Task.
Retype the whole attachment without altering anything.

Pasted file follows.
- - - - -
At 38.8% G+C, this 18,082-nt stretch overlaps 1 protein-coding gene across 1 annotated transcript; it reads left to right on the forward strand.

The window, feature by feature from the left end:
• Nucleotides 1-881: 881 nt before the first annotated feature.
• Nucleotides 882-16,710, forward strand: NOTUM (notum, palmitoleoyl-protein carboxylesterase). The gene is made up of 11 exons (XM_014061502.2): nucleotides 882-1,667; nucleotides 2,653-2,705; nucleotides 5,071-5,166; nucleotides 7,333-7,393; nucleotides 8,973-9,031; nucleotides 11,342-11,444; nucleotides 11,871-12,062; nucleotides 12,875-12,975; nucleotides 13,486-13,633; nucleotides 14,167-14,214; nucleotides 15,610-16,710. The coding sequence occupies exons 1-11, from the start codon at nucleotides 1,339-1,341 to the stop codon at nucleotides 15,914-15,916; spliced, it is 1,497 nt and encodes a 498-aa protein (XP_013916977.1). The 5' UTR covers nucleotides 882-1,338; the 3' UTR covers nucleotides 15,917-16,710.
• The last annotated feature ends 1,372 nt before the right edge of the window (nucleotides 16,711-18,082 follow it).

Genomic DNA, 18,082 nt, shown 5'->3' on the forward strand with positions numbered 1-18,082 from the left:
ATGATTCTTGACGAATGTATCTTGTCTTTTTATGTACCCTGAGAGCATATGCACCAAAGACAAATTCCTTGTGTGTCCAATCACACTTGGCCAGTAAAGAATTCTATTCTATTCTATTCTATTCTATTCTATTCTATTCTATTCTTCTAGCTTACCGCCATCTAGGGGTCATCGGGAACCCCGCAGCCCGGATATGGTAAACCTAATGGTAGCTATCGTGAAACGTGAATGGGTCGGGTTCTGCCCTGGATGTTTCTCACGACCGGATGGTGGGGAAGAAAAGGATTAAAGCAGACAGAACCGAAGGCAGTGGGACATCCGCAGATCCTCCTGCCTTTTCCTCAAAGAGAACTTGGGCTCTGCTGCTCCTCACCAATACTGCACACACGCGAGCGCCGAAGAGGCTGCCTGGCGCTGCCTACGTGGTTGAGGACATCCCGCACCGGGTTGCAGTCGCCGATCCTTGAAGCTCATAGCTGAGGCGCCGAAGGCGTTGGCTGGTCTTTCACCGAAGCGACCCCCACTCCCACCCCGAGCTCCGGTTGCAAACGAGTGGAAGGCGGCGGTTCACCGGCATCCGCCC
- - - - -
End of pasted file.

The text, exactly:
At 38.8% G+C, this 18,082-nt stretch overlaps 1 protein-coding gene across 1 annotated transcript; it reads left to right on the forward strand.

The window, feature by feature from the left end:
• Nucleotides 1-881: 881 nt before the first annotated feature.
• Nucleotides 882-16,710, forward strand: NOTUM (notum, palmitoleoyl-protein carboxylesterase). The gene is made up of 11 exons (XM_014061502.2): nucleotides 882-1,667; nucleotides 2,653-2,705; nucleotides 5,071-5,166; nucleotides 7,333-7,393; nucleotides 8,973-9,031; nucleotides 11,342-11,444; nucleotides 11,871-12,062; nucleotides 12,875-12,975; nucleotides 13,486-13,633; nucleotides 14,167-14,214; nucleotides 15,610-16,710. The coding sequence occupies exons 1-11, from the start codon at nucleotides 1,339-1,341 to the stop codon at nucleotides 15,914-15,916; spliced, it is 1,497 nt and encodes a 498-aa protein (XP_013916977.1). The 5' UTR covers nucleotides 882-1,338; the 3' UTR covers nucleotides 15,917-16,710.
• The last annotated feature ends 1,372 nt before the right edge of the window (nucleotides 16,711-18,082 follow it).

Genomic DNA, 18,082 nt, shown 5'->3' on the forward strand with positions numbered 1-18,082 from the left:
ATGATTCTTGACGAATGTATCTTGTCTTTTTATGTACCCTGAGAGCATATGCACCAAAGACAAATTCCTTGTGTGTCCAATCACACTTGGCCAGTAAAGAATTCTATTCTATTCTATTCTATTCTATTCTATTCTATTCTATTCTTCTAGCTTACCGCCATCTAGGGGTCATCGGGAACCCCGCAGCCCGGATATGGTAAACCTAATGGTAGCTATCGTGAAACGTGAATGGGTCGGGTTCTGCCCTGGATGTTTCTCACGACCGGATGGTGGGGAAGAAAAGGATTAAAGCAGACAGAACCGAAGGCAGTGGGACATCCGCAGATCCTCCTGCCTTTTCCTCAAAGAGAACTTGGGCTCTGCTGCTCCTCACCAATACTGCACACACGCGAGCGCCGAAGAGGCTGCCTGGCGCTGCCTACGTGGTTGAGGACATCCCGCACCGGGTTGCAGTCGCCGATCCTTGAAGCTCATAGCTGAGGCGCCGAAGGCGTTGGCTGGTCTTTCACCGAAGCGACCCCCACTCCCACCCCGAGCTCCGGTTGCAAACGAGTGGAAGGCGGCGGTTCACCGGCATCCGCCC